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a year in the White House, Donald Trump is suffering as much from his own
erratic personality as from the burden of office. Foreign policy in the
traditional, institutional sense has ceased to exist, and the way the president
and Congress operate suggests there will be little room for maneouver once
domestic troubles start to mount. Miscalculation and overreaction become
increasingly likely as the global arena grows more precarious.
Dr. Uwe Nerlich
politicians seem to be reacting to events rather than leading. Part of the
problem is the plethora of high-profile international summits, which make for
good photo opportunities but don’t offer any occasion for deeper discussions.
The whirlwind trips give them little time to think through strategy and future
scenarios, making them more likely to act in terms of political expedience.
Prince Michael of Liechtenstein
Russians are not gleeful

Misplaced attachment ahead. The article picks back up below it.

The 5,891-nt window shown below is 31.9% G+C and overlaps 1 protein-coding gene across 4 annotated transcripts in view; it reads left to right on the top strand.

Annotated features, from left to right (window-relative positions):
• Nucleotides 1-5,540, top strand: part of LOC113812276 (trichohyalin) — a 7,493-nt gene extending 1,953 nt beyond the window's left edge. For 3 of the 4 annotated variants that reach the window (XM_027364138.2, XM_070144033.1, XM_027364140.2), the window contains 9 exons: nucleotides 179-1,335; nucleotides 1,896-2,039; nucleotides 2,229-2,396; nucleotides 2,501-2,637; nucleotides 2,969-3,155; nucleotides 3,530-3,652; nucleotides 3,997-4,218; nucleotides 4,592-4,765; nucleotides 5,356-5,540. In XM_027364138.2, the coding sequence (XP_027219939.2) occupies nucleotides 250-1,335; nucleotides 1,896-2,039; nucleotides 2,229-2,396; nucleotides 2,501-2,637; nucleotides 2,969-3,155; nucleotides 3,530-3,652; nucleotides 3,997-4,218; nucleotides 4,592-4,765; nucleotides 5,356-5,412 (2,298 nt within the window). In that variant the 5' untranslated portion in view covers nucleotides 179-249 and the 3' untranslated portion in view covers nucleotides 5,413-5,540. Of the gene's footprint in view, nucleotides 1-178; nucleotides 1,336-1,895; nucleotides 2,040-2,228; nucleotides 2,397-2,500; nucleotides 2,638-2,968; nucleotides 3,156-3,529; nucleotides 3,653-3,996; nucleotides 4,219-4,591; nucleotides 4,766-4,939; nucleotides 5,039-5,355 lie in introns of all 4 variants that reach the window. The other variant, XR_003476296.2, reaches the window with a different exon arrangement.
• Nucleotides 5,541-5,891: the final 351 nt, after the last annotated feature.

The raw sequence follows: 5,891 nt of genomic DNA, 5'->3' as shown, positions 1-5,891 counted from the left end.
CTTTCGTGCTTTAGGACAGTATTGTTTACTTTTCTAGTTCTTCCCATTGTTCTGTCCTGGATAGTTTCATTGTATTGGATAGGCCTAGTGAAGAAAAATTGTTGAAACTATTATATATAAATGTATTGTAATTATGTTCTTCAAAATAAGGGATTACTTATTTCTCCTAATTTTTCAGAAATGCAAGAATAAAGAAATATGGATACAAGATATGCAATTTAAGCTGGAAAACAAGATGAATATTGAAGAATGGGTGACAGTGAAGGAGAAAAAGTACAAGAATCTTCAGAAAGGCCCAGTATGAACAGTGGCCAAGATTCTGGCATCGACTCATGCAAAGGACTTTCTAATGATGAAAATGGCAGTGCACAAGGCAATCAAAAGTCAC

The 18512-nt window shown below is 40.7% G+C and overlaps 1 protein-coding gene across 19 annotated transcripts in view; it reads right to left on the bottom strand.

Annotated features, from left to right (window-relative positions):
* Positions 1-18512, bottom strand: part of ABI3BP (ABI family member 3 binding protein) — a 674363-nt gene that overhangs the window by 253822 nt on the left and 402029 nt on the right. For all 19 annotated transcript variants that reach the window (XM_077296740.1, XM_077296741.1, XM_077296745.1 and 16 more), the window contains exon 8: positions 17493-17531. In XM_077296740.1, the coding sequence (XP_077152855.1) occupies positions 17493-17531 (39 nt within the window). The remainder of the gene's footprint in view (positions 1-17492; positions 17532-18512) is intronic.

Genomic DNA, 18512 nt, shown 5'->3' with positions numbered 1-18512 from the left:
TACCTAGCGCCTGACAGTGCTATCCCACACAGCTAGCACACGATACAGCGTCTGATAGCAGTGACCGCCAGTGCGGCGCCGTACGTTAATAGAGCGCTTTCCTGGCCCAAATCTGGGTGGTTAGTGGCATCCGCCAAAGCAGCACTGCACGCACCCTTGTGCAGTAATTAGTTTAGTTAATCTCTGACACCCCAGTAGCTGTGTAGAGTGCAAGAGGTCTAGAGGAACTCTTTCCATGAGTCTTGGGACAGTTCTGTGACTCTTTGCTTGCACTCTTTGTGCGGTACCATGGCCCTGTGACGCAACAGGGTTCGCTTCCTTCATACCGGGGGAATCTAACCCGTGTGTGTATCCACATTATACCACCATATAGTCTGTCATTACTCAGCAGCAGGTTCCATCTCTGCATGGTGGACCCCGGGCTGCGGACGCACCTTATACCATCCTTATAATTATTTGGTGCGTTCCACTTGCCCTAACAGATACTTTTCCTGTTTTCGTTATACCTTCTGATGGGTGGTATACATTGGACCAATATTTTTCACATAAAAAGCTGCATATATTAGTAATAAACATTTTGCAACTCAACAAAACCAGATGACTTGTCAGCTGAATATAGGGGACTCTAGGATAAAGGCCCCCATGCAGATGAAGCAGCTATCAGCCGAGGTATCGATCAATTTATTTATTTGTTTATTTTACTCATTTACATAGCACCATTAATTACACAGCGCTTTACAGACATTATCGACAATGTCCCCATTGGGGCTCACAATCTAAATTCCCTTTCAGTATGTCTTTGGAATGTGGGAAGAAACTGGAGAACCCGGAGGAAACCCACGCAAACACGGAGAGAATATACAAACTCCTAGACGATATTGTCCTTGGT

about the leadership vacuum in the West. There is a sense that the failure of Pax Americana has left them bereft and
vulnerable. Faced with a decaying imperial center, peripheral states such as
Russia or Turkey have had to assemble their own, “surrogate” order from the
Dr. Svyatoslav Kaspe
On January 21, 2017, the 45th President of the United States will be inaugurated. Changes of administration in Washington differ from those in other democracies. If the Republicans win the White House, up to 5,000 senior officials will be replaced; the outgoing Democrats will become something of a “government in exile.” But next year will be even more of a departur...
Immigration is one of the many pressing issues that European policymakers failed to resolve in 2015. Not only were they unable to arrive at a common view; they could not even agree to a consistent road map. Prime Minister David Cameron’s demands to limit welfare benefits and the threat of Brexit may be giving Brussels an unexpected chance to put things right.
Professor Enrico Colombatto
Dr. Joseph S. Tulchin